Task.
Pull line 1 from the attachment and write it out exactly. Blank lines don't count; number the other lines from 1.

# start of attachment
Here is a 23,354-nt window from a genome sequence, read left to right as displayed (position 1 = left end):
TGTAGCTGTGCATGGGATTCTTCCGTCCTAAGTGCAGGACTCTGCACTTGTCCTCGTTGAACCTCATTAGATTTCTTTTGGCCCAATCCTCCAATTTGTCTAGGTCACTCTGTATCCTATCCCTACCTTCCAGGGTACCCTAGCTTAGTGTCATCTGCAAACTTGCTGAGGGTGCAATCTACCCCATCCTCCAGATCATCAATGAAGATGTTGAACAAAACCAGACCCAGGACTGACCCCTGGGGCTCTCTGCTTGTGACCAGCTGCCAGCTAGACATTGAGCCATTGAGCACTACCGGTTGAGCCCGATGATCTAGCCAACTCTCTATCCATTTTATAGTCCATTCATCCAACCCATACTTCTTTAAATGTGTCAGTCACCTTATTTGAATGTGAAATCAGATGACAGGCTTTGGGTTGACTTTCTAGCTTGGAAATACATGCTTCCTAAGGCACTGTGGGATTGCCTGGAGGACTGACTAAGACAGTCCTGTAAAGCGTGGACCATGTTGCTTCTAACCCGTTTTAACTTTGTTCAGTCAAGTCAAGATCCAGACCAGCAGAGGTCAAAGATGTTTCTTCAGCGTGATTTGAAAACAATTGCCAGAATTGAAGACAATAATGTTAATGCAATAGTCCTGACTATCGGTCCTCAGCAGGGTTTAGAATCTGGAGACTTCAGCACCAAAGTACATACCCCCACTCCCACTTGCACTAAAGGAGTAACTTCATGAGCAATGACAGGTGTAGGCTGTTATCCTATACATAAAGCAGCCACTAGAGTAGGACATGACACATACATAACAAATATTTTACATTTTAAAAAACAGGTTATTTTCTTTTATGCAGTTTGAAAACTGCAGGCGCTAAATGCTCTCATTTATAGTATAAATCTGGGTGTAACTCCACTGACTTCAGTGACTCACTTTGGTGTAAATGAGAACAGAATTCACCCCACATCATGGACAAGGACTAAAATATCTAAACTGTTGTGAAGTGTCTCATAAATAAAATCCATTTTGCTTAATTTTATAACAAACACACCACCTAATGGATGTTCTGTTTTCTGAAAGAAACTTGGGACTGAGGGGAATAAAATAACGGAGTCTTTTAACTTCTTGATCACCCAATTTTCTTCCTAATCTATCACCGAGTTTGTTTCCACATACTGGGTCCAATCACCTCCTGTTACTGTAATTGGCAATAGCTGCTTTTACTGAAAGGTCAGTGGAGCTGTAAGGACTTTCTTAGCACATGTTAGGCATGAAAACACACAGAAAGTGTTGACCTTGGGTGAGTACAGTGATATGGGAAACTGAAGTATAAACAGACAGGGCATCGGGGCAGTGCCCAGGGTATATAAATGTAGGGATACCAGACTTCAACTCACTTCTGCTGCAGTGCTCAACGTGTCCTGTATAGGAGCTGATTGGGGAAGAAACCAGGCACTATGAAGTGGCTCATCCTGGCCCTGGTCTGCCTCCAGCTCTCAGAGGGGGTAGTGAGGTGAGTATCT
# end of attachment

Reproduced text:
Here is a 23,354-nt window from a genome sequence, read left to right as displayed (position 1 = left end):